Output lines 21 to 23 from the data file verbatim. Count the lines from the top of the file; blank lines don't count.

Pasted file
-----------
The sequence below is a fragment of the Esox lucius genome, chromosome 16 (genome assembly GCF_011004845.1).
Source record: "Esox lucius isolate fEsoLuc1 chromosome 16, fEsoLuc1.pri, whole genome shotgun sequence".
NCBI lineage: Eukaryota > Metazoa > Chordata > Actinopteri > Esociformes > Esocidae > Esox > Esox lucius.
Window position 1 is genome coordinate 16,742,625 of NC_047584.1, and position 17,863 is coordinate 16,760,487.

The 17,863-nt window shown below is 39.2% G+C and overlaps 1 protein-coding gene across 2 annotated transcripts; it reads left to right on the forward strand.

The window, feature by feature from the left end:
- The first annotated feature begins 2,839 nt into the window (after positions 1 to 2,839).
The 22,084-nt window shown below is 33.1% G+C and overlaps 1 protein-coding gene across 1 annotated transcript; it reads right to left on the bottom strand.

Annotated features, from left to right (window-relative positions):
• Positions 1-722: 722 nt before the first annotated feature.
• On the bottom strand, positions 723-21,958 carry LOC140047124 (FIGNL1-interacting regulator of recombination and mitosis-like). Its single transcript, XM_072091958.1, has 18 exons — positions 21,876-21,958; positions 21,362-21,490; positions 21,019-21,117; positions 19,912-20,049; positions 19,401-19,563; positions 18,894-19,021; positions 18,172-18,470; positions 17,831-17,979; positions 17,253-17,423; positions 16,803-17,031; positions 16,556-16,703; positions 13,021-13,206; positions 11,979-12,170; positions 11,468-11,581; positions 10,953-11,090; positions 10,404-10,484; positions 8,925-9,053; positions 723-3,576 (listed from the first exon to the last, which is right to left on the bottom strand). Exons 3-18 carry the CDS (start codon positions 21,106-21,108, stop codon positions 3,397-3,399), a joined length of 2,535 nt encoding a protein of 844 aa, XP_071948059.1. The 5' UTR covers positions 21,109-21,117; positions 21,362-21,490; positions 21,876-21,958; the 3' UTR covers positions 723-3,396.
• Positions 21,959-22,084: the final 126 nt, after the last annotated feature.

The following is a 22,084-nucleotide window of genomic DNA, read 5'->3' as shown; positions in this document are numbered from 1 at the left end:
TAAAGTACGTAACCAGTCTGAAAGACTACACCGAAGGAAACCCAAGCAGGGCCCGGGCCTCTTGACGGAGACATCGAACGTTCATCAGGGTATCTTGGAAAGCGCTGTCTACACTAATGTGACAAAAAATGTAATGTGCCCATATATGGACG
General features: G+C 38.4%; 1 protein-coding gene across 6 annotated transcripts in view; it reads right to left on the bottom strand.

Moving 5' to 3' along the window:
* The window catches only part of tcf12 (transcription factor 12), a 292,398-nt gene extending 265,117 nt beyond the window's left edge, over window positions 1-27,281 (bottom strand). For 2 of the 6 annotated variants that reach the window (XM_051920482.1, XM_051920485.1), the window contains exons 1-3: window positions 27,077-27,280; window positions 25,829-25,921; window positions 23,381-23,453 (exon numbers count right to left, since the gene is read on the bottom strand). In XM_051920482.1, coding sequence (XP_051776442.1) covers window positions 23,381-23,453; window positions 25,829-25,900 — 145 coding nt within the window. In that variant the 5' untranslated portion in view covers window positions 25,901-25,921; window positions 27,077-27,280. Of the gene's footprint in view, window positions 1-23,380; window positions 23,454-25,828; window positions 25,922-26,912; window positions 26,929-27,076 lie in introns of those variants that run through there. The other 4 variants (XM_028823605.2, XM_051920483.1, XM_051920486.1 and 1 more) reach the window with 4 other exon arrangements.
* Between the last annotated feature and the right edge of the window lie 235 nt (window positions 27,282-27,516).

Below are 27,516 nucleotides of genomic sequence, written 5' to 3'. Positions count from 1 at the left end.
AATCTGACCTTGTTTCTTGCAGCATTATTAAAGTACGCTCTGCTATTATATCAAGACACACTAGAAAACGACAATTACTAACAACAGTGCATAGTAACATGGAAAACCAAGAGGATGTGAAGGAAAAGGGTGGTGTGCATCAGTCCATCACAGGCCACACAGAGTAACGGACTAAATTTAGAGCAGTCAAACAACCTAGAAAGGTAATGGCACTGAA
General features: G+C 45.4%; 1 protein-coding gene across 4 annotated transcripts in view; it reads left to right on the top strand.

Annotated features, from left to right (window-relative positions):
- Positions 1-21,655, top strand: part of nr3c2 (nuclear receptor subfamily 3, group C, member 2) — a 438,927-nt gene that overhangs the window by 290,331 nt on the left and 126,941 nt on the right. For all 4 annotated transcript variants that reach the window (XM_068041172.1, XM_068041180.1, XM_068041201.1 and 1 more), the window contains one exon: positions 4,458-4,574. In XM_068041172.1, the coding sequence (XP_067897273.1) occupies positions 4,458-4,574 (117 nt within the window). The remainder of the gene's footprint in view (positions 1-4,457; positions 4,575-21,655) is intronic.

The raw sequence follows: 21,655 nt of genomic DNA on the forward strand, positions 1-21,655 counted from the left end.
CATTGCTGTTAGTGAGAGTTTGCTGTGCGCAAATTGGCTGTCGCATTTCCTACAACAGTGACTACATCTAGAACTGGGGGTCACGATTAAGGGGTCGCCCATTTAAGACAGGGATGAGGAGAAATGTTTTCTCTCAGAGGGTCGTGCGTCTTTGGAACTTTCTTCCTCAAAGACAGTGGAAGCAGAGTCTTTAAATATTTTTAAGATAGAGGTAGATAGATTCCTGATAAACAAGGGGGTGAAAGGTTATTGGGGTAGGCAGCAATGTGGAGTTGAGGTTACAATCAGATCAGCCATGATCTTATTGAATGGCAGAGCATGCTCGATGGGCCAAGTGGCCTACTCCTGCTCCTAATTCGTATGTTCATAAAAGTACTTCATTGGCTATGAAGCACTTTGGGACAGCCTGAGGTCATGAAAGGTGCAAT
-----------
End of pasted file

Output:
General features: G+C 45.4%; 1 protein-coding gene across 4 annotated transcripts in view; it reads left to right on the top strand.

Annotated features, from left to right (window-relative positions):
- Positions 1-21,655, top strand: part of nr3c2 (nuclear receptor subfamily 3, group C, member 2) — a 438,927-nt gene that overhangs the window by 290,331 nt on the left and 126,941 nt on the right. For all 4 annotated transcript variants that reach the window (XM_068041172.1, XM_068041180.1, XM_068041201.1 and 1 more), the window contains one exon: positions 4,458-4,574. In XM_068041172.1, the coding sequence (XP_067897273.1) occupies positions 4,458-4,574 (117 nt within the window). The remainder of the gene's footprint in view (positions 1-4,457; positions 4,575-21,655) is intronic.